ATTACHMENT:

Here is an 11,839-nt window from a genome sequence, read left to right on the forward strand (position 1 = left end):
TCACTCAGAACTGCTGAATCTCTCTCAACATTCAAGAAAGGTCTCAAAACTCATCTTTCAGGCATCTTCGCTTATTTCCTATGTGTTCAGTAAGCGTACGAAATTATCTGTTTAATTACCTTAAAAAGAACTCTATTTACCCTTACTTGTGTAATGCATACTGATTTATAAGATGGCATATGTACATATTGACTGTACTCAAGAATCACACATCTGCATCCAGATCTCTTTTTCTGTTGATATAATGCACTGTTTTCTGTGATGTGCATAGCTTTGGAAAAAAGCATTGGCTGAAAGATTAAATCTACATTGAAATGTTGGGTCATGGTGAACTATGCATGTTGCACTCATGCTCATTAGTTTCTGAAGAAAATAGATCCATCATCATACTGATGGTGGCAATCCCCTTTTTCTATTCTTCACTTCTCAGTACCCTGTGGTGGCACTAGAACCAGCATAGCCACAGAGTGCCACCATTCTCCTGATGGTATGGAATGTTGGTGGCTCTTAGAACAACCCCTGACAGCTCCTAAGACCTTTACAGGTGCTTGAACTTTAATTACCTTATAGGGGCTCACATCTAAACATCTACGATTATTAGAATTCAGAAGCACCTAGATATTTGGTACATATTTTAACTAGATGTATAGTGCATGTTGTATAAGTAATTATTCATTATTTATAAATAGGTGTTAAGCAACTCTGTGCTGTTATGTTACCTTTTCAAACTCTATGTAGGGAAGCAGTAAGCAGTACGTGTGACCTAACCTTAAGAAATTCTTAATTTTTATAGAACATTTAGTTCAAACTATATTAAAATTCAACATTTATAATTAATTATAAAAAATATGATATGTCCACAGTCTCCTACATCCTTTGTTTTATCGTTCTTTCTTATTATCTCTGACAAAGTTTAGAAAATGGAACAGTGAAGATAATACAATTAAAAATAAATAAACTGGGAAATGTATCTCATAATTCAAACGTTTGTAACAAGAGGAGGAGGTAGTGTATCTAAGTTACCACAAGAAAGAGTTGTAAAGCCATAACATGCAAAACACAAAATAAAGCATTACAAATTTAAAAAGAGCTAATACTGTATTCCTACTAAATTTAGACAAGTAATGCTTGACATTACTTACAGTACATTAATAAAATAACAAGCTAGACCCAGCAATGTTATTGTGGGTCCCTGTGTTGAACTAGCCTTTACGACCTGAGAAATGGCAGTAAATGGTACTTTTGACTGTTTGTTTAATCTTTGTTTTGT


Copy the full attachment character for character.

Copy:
Here is an 11,839-nt window from a genome sequence, read left to right on the forward strand (position 1 = left end):
TCACTCAGAACTGCTGAATCTCTCTCAACATTCAAGAAAGGTCTCAAAACTCATCTTTCAGGCATCTTCGCTTATTTCCTATGTGTTCAGTAAGCGTACGAAATTATCTGTTTAATTACCTTAAAAAGAACTCTATTTACCCTTACTTGTGTAATGCATACTGATTTATAAGATGGCATATGTACATATTGACTGTACTCAAGAATCACACATCTGCATCCAGATCTCTTTTTCTGTTGATATAATGCACTGTTTTCTGTGATGTGCATAGCTTTGGAAAAAAGCATTGGCTGAAAGATTAAATCTACATTGAAATGTTGGGTCATGGTGAACTATGCATGTTGCACTCATGCTCATTAGTTTCTGAAGAAAATAGATCCATCATCATACTGATGGTGGCAATCCCCTTTTTCTATTCTTCACTTCTCAGTACCCTGTGGTGGCACTAGAACCAGCATAGCCACAGAGTGCCACCATTCTCCTGATGGTATGGAATGTTGGTGGCTCTTAGAACAACCCCTGACAGCTCCTAAGACCTTTACAGGTGCTTGAACTTTAATTACCTTATAGGGGCTCACATCTAAACATCTACGATTATTAGAATTCAGAAGCACCTAGATATTTGGTACATATTTTAACTAGATGTATAGTGCATGTTGTATAAGTAATTATTCATTATTTATAAATAGGTGTTAAGCAACTCTGTGCTGTTATGTTACCTTTTCAAACTCTATGTAGGGAAGCAGTAAGCAGTACGTGTGACCTAACCTTAAGAAATTCTTAATTTTTATAGAACATTTAGTTCAAACTATATTAAAATTCAACATTTATAATTAATTATAAAAAATATGATATGTCCACAGTCTCCTACATCCTTTGTTTTATCGTTCTTTCTTATTATCTCTGACAAAGTTTAGAAAATGGAACAGTGAAGATAATACAATTAAAAATAAATAAACTGGGAAATGTATCTCATAATTCAAACGTTTGTAACAAGAGGAGGAGGTAGTGTATCTAAGTTACCACAAGAAAGAGTTGTAAAGCCATAACATGCAAAACACAAAATAAAGCATTACAAATTTAAAAAGAGCTAATACTGTATTCCTACTAAATTTAGACAAGTAATGCTTGACATTACTTACAGTACATTAATAAAATAACAAGCTAGACCCAGCAATGTTATTGTGGGTCCCTGTGTTGAACTAGCCTTTACGACCTGAGAAATGGCAGTAAATGGTACTTTTGACTGTTTGTTTAATCTTTGTTTTGT